Majkowski chose to write his novel in Cassubian in order to encourage his fellow countrymen to take pride in their linguistic inheritance. He thereby drastically restricted the potential readership. However, in the hope that not only Cassubians would attempt to read his novel, he appended a glossary of some 700 Cassubian words with their Polish equivalents. It is difficult even to guess how many people, whether Cassubian or not, have read the Cassubian version, but there is no doubt that the Polish and German translations have made the work accessible to a far wider audience than Majkowski ever envisaged. For scholarly purposes, however, it is essential to have access to Majkowski's own words. Their renewed availability in this volume facilitates the study of the linguistic and literary history of the Pomeranian region. Hertford College GERALD STONE Oxford

    Cienki, AlanJ. Spatial Cognition and the Semantics of Prepositions in English, Polish, and Russian. Slavistische Beitriige, vol. 237. Otto Sagner, Munich, I989. viii + 172 pp. Bibliography.

    ALAN CIENKI presents us with a clearly expressed and well-organized study of a group of English, Polish, and Russian prepositions which express spatial relationships, essentially on/onto, in/into, to, toward(s); na + locative/accusative, w + locative/accusative, u + genitive, do + genitive, ku + dative; na + locative/ accusative, v + locative/accusative, u + genitive, do + genitive, k + dative. It threatened to be rather 'off-beat': 'It is the space [the earthly macrocosm- J IP] in reference to which our languages developed, as opposed to the greater "megaworld" of the universe or the microworld of the atom and elementary particles. These latter worlds, in which the relations between objects are subject to other physical laws, will not be treated here' (p. 2). What a relief!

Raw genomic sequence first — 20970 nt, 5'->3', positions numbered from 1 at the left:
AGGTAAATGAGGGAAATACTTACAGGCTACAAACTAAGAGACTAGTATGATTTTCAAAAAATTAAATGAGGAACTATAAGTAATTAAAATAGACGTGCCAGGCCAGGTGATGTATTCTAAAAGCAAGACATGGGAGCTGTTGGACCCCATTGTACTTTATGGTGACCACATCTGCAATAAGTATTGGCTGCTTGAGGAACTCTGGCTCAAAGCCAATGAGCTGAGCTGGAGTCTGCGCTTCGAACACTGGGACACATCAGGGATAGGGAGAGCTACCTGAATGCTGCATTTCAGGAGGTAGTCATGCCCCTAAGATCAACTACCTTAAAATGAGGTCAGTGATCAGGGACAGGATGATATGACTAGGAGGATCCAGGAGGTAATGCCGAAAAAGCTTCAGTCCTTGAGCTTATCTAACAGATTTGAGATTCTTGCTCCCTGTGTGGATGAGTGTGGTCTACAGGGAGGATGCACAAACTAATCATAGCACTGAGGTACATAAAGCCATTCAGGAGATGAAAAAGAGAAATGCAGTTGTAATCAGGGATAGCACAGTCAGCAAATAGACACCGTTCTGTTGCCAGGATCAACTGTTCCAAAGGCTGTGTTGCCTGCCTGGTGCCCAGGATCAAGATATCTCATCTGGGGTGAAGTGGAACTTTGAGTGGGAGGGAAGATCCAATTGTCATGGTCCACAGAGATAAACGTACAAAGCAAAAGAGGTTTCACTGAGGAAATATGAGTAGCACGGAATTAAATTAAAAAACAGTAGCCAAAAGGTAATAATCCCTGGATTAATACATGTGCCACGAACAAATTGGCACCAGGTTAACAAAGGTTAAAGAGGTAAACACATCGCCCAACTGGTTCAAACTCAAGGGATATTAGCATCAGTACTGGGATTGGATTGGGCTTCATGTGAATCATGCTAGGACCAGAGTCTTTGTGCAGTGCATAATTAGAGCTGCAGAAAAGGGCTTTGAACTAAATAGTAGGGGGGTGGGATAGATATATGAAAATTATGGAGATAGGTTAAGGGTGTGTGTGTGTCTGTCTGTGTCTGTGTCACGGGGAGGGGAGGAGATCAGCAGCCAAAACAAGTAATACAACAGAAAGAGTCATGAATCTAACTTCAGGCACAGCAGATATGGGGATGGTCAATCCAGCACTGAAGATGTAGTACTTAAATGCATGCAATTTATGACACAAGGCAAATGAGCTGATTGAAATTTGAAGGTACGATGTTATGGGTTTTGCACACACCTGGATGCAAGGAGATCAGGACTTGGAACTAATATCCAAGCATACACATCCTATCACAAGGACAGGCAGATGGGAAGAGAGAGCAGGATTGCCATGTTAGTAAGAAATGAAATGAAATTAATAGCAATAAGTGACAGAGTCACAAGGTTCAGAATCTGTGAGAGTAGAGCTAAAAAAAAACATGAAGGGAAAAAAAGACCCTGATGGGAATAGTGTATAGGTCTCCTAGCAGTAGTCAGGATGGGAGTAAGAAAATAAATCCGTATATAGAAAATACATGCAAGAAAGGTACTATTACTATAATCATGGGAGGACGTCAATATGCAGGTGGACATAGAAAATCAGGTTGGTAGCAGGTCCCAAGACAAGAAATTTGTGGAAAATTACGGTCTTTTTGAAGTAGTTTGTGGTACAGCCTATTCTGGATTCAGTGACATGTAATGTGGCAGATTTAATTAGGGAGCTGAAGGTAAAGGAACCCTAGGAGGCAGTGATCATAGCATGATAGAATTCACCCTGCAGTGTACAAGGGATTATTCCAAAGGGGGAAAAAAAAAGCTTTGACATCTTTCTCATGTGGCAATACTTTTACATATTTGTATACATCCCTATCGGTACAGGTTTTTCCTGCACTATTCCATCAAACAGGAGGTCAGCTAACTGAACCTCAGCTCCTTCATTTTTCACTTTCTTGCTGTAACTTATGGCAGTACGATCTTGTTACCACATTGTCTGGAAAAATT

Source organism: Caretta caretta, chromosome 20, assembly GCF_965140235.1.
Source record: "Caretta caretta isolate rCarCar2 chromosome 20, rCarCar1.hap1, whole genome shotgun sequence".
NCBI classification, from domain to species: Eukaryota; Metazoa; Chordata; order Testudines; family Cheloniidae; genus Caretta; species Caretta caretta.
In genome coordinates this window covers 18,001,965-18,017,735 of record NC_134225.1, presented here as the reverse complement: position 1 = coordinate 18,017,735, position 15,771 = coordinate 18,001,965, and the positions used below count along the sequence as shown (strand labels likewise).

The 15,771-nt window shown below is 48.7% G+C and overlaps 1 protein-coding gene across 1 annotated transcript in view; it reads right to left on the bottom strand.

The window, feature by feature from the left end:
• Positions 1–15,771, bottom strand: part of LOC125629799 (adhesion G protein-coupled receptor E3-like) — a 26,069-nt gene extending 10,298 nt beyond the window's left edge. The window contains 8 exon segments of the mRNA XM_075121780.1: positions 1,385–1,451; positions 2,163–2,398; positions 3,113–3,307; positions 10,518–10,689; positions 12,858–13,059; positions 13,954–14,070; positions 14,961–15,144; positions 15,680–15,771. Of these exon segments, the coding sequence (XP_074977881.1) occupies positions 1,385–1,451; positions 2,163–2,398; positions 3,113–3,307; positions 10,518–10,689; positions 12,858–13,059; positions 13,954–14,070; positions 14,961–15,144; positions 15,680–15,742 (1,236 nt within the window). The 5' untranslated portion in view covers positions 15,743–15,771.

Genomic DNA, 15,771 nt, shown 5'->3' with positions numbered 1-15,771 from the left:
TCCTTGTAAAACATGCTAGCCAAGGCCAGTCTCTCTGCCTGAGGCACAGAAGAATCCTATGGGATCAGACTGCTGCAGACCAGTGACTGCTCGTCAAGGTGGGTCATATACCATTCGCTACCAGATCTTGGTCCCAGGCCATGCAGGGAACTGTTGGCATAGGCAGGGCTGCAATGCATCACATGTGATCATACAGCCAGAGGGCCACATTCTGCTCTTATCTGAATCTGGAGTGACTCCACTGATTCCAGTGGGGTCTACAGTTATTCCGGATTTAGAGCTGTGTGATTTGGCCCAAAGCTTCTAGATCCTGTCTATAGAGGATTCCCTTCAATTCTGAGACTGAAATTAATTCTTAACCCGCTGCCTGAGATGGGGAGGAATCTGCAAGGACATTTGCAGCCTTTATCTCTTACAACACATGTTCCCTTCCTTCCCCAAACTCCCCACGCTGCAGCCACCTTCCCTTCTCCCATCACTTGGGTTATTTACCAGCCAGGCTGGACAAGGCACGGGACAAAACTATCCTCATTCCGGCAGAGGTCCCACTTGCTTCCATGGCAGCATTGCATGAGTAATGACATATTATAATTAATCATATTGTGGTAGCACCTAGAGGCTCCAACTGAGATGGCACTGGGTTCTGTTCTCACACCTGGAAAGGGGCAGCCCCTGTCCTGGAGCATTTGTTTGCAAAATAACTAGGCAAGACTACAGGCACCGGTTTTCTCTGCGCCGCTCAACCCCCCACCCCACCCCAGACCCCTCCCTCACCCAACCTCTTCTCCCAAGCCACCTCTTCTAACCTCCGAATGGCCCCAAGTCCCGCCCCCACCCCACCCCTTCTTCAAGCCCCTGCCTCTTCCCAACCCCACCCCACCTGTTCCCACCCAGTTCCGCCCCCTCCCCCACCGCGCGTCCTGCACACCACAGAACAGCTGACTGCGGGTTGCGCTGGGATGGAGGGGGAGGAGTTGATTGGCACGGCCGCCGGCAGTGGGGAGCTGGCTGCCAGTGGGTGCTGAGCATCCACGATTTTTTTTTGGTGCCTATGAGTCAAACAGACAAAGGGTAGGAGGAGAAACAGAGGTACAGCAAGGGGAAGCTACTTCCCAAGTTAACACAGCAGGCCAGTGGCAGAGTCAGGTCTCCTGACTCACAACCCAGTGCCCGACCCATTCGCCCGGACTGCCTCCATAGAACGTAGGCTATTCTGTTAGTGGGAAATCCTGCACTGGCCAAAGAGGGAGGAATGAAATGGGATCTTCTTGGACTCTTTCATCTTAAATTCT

An Introduction which overviews and evaluates standard approaches and projects hypotheses (pp. 1-25) is followed by an outline of the framework of the study (pp. 26-60), two central chapters, viz. 'Place-functions and Prepositions of Direct Location' (pp. 6I-I30) and 'Path-functions' (pp. 13I-53), and a fifth chapter 'Concluding issues' (pp. I54-65). The work is rounded off with a useful Bibliography (pp. I 66-72).

    Overall this book is a good example of making the obvious explicit. It somehow helps us to see, and to formalize in an acceptable way, just how we perceive space through idealization and abstraction. The writer does not despise 'common sense', indeed he values and accepts it. He looks at the variation between the languages under consideration, and appeals to histori- cal and dialectal evidence when necessary (this helps prevent disputes over some of his English examples, though it has to be said that 'The woman walked

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    Article Contentsp. 527p. 528

    Issue Table of ContentsThe Slavonic and East European Review, Vol. 68, No. 3 (Jul., 1990), pp. 401-600Front MatterLiteratureProblems of Textual Analysis in Simeon Denisov's "Vinograd rossiiskii" [pp. 401-417]Andrei Belyi's Unpublished Autobiography of 1932 and the Genre of Spravka [pp. 418-435]Dubravka Ugrei: The Insider's Story [pp. 436-446]

    HistoryV. T. Postnikov's 1687 Mission to London: Anglo-Russian Relations in the 1680s in British Sources [pp. 447-460]The Yugoslav "Nova Evropa" and Its British Model: A Case of Cross-Cultural Influence [pp. 461-475]Nineteenth-Century Bohemia in Contemporary Czechoslovak Historiography: Changing Views [pp. 476-497]

    MarginaliaEvgenii Zamiatin in Newcastle: A Source for Islanders [pp. 498-501]Meierkhol'd's Last Production: Two Letters from Zinaida Raikh to Nikolai Ostrovskii [pp. 502-506]Saving the Russian Children: Materials in the Archive of the Save The Children Fund Relating to Eastern Europe in 1920-23 [pp. 507-511]

    Review ArticlesReview: Recent Studies of Tsvetaeva [pp. 512-515]Review: Soviet History Writing: Towards Normalization [pp. 516-520]

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    Publications Received [pp. 595-599]Back Matter [pp. 600-600]